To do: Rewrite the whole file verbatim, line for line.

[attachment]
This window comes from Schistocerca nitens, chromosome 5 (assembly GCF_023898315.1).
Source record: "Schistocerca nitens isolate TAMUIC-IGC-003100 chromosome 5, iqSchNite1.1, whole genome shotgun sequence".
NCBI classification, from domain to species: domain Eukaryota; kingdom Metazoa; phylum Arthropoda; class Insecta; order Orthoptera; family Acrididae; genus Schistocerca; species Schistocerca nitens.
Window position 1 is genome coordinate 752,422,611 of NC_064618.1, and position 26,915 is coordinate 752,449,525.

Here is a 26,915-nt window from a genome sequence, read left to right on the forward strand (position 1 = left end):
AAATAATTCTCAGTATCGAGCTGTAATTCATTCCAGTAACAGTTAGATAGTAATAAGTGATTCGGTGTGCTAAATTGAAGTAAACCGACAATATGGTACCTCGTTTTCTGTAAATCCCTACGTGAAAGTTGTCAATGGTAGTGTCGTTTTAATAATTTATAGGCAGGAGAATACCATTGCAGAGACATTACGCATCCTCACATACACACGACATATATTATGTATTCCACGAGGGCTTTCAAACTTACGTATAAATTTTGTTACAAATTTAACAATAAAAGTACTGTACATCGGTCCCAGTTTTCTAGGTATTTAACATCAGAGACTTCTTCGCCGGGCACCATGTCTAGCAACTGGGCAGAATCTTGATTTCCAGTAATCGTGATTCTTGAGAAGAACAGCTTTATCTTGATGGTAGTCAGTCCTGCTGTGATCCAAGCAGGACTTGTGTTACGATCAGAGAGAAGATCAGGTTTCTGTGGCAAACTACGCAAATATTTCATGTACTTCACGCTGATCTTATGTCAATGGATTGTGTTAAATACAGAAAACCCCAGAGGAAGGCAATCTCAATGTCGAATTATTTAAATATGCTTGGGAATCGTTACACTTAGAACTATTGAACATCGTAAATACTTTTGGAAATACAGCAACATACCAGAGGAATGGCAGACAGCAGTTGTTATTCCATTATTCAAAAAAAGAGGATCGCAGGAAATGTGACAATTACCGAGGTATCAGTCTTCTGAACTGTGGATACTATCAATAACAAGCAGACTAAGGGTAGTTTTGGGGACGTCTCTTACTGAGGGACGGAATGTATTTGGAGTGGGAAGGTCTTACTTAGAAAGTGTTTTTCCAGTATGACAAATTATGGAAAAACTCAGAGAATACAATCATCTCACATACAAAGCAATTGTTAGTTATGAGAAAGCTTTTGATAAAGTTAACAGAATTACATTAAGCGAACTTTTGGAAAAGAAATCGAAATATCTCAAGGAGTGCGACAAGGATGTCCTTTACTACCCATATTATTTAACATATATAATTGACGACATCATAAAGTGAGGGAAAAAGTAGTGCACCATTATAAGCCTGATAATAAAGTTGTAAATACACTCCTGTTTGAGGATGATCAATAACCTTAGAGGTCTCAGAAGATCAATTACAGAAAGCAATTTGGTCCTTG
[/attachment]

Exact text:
This window comes from Schistocerca nitens, chromosome 5 (assembly GCF_023898315.1).
Source record: "Schistocerca nitens isolate TAMUIC-IGC-003100 chromosome 5, iqSchNite1.1, whole genome shotgun sequence".
NCBI classification, from domain to species: domain Eukaryota; kingdom Metazoa; phylum Arthropoda; class Insecta; order Orthoptera; family Acrididae; genus Schistocerca; species Schistocerca nitens.
Window position 1 is genome coordinate 752,422,611 of NC_064618.1, and position 26,915 is coordinate 752,449,525.

Here is a 26,915-nt window from a genome sequence, read left to right on the forward strand (position 1 = left end):
AAATAATTCTCAGTATCGAGCTGTAATTCATTCCAGTAACAGTTAGATAGTAATAAGTGATTCGGTGTGCTAAATTGAAGTAAACCGACAATATGGTACCTCGTTTTCTGTAAATCCCTACGTGAAAGTTGTCAATGGTAGTGTCGTTTTAATAATTTATAGGCAGGAGAATACCATTGCAGAGACATTACGCATCCTCACATACACACGACATATATTATGTATTCCACGAGGGCTTTCAAACTTACGTATAAATTTTGTTACAAATTTAACAATAAAAGTACTGTACATCGGTCCCAGTTTTCTAGGTATTTAACATCAGAGACTTCTTCGCCGGGCACCATGTCTAGCAACTGGGCAGAATCTTGATTTCCAGTAATCGTGATTCTTGAGAAGAACAGCTTTATCTTGATGGTAGTCAGTCCTGCTGTGATCCAAGCAGGACTTGTGTTACGATCAGAGAGAAGATCAGGTTTCTGTGGCAAACTACGCAAATATTTCATGTACTTCACGCTGATCTTATGTCAATGGATTGTGTTAAATACAGAAAACCCCAGAGGAAGGCAATCTCAATGTCGAATTATTTAAATATGCTTGGGAATCGTTACACTTAGAACTATTGAACATCGTAAATACTTTTGGAAATACAGCAACATACCAGAGGAATGGCAGACAGCAGTTGTTATTCCATTATTCAAAAAAAGAGGATCGCAGGAAATGTGACAATTACCGAGGTATCAGTCTTCTGAACTGTGGATACTATCAATAACAAGCAGACTAAGGGTAGTTTTGGGGACGTCTCTTACTGAGGGACGGAATGTATTTGGAGTGGGAAGGTCTTACTTAGAAAGTGTTTTTCCAGTATGACAAATTATGGAAAAACTCAGAGAATACAATCATCTCACATACAAAGCAATTGTTAGTTATGAGAAAGCTTTTGATAAAGTTAACAGAATTACATTAAGCGAACTTTTGGAAAAGAAATCGAAATATCTCAAGGAGTGCGACAAGGATGTCCTTTACTACCCATATTATTTAACATATATAATTGACGACATCATAAAGTGAGGGAAAAAGTAGTGCACCATTATAAGCCTGATAATAAAGTTGTAAATACACTCCTGTTTGAGGATGATCAATAACCTTAGAGGTCTCAGAAGATCAATTACAGAAAGCAATTTGGTCCTTG